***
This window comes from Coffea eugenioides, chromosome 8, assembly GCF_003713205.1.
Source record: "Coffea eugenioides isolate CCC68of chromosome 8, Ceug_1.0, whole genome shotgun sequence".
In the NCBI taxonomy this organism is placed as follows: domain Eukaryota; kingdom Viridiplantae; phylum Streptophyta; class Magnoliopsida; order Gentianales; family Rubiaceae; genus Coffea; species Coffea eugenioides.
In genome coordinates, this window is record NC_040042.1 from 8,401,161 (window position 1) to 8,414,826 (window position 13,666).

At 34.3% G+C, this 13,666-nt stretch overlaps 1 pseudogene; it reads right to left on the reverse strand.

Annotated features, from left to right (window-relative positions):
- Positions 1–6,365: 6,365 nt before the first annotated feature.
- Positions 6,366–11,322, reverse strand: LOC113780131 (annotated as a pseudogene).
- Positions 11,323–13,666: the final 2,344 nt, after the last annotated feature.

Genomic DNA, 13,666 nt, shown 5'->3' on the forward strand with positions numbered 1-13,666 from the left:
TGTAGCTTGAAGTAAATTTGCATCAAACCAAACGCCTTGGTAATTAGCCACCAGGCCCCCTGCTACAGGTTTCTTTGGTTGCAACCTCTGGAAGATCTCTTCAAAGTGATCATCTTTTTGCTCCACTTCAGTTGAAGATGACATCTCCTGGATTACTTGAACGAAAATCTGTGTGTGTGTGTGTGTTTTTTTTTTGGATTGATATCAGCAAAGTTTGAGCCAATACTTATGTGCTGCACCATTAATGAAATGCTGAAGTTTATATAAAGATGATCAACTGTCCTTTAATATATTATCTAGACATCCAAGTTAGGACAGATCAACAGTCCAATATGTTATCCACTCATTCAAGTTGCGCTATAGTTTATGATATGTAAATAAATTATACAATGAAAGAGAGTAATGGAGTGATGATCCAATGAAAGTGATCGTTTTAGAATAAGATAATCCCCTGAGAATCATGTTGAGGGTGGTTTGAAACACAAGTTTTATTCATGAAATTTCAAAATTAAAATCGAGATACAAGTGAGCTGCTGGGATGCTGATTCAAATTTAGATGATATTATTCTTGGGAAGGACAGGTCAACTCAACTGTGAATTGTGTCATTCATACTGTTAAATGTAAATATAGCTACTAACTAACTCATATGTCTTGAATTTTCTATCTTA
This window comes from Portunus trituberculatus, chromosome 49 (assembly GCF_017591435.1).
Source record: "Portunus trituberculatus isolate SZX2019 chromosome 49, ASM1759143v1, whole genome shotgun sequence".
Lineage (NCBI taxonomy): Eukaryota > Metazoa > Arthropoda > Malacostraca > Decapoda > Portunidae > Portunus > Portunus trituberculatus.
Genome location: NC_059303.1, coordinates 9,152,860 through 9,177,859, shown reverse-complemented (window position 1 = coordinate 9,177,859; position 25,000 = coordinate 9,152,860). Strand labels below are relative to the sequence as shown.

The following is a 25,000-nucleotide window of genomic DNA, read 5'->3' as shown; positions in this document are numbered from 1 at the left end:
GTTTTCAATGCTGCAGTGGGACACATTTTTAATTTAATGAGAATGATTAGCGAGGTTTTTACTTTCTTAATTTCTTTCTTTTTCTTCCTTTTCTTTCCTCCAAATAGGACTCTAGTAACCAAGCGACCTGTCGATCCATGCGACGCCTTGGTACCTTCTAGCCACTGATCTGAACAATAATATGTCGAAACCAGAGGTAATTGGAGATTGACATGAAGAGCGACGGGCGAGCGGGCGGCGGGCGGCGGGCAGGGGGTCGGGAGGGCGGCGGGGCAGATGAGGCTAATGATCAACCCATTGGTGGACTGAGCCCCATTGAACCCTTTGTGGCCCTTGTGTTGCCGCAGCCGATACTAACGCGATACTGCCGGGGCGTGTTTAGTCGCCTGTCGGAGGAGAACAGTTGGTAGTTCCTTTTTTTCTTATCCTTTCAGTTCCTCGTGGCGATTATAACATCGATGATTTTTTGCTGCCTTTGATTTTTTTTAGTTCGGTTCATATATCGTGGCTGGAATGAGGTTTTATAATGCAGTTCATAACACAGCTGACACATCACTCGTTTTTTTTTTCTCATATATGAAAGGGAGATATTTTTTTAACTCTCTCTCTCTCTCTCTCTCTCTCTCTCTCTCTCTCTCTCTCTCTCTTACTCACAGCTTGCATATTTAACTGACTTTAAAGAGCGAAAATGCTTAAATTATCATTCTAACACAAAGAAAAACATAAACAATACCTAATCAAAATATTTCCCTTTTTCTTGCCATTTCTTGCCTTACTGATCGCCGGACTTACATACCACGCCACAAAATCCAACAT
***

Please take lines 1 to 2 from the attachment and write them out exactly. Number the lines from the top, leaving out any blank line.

This window comes from Coffea eugenioides, chromosome 8, assembly GCF_003713205.1.
Source record: "Coffea eugenioides isolate CCC68of chromosome 8, Ceug_1.0, whole genome shotgun sequence".